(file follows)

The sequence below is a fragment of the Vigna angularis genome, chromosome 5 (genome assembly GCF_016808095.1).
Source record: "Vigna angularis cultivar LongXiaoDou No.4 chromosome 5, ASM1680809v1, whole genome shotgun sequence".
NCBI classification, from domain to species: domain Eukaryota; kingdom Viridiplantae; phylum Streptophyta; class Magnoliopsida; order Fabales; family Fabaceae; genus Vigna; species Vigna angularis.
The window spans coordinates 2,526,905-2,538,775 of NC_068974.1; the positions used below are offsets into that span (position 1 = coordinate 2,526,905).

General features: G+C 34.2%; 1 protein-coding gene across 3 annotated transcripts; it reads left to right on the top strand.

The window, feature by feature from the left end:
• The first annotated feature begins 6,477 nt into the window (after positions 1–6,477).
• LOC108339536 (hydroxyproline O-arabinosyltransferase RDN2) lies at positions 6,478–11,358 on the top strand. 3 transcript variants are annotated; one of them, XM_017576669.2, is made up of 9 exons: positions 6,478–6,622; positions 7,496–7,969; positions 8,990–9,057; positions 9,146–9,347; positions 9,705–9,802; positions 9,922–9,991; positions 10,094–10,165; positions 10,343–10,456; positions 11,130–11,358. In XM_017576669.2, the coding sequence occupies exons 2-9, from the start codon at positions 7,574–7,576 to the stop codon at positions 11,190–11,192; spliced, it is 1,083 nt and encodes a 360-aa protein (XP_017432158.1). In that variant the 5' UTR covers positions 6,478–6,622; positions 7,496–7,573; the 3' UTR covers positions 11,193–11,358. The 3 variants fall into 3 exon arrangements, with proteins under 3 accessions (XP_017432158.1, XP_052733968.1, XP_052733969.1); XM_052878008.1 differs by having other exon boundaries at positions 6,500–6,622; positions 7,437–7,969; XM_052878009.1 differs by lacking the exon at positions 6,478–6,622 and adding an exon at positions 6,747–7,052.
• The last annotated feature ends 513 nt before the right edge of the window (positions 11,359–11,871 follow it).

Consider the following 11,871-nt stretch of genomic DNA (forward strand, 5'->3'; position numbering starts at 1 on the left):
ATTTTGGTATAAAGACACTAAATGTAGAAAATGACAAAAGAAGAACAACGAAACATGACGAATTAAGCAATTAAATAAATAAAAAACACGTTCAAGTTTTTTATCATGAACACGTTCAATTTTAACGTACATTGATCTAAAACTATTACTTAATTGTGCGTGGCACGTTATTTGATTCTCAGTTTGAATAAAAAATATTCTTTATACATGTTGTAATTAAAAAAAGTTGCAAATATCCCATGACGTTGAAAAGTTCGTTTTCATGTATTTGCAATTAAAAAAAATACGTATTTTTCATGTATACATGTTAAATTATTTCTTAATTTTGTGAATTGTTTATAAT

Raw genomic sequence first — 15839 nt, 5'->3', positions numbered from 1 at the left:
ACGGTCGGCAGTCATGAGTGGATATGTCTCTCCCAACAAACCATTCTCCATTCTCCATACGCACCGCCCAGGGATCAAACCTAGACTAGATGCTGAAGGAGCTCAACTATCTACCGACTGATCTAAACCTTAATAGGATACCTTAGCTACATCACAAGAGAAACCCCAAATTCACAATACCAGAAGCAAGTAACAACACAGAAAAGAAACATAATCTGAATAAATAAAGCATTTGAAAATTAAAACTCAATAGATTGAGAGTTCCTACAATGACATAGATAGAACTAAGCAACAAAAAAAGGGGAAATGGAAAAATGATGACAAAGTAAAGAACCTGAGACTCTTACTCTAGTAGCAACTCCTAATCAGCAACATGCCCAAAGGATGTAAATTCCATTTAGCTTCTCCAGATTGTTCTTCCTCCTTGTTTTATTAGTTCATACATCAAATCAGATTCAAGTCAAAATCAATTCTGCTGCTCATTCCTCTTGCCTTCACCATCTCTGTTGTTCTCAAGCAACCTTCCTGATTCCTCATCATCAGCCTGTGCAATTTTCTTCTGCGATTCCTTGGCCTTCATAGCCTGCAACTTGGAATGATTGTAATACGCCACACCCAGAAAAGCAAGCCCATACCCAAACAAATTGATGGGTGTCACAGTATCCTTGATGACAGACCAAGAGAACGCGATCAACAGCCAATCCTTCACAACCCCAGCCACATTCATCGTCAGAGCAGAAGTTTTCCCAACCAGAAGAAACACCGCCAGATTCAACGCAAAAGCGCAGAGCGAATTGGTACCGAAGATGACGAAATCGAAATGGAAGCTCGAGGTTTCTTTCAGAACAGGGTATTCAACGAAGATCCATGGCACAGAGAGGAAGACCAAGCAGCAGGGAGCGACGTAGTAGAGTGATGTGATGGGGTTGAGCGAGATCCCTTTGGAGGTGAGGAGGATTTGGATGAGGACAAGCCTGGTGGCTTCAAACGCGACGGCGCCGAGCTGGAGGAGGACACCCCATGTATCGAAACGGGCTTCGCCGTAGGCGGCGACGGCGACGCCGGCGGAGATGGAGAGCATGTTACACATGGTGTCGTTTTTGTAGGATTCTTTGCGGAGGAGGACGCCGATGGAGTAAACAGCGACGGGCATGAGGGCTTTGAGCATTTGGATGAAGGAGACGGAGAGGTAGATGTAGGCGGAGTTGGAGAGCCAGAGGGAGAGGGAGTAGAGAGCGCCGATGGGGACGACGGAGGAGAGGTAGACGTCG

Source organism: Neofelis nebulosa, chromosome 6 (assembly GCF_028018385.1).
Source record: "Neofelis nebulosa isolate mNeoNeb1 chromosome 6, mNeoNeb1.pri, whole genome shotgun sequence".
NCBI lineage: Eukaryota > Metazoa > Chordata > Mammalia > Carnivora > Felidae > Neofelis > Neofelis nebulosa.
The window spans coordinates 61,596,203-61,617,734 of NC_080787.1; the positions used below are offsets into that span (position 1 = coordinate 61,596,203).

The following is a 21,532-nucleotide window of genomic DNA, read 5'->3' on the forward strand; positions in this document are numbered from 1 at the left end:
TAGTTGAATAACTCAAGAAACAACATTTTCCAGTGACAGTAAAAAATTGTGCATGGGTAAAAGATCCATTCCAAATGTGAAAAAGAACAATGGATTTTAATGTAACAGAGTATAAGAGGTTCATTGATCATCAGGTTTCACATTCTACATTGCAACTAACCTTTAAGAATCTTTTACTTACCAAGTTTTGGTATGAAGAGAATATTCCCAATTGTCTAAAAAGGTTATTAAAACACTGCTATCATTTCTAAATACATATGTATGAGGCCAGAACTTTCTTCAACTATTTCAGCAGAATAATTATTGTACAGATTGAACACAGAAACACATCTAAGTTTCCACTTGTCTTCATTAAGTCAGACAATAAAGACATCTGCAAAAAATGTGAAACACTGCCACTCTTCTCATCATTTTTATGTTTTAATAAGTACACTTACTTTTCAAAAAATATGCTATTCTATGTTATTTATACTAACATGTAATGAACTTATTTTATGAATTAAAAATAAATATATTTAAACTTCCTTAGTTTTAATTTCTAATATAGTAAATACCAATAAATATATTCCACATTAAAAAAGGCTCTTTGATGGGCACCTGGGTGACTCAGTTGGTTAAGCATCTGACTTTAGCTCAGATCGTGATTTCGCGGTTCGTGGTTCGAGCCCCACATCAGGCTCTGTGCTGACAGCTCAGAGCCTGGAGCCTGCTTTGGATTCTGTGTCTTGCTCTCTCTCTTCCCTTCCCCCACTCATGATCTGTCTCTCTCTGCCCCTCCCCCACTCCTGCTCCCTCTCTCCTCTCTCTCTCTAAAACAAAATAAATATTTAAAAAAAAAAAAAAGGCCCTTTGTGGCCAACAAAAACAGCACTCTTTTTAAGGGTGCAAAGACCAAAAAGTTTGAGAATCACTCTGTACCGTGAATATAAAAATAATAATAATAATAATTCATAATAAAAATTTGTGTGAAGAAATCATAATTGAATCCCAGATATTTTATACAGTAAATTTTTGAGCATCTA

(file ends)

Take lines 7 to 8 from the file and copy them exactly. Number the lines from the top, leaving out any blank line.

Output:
• The first annotated feature begins 6,477 nt into the window (after positions 1–6,477).
• LOC108339536 (hydroxyproline O-arabinosyltransferase RDN2) lies at positions 6,478–11,358 on the top strand. 3 transcript variants are annotated; one of them, XM_017576669.2, is made up of 9 exons: positions 6,478–6,622; positions 7,496–7,969; positions 8,990–9,057; positions 9,146–9,347; positions 9,705–9,802; positions 9,922–9,991; positions 10,094–10,165; positions 10,343–10,456; positions 11,130–11,358. In XM_017576669.2, the coding sequence occupies exons 2-9, from the start codon at positions 7,574–7,576 to the stop codon at positions 11,190–11,192; spliced, it is 1,083 nt and encodes a 360-aa protein (XP_017432158.1). In that variant the 5' UTR covers positions 6,478–6,622; positions 7,496–7,573; the 3' UTR covers positions 11,193–11,358. The 3 variants fall into 3 exon arrangements, with proteins under 3 accessions (XP_017432158.1, XP_052733968.1, XP_052733969.1); XM_052878008.1 differs by having other exon boundaries at positions 6,500–6,622; positions 7,437–7,969; XM_052878009.1 differs by lacking the exon at positions 6,478–6,622 and adding an exon at positions 6,747–7,052.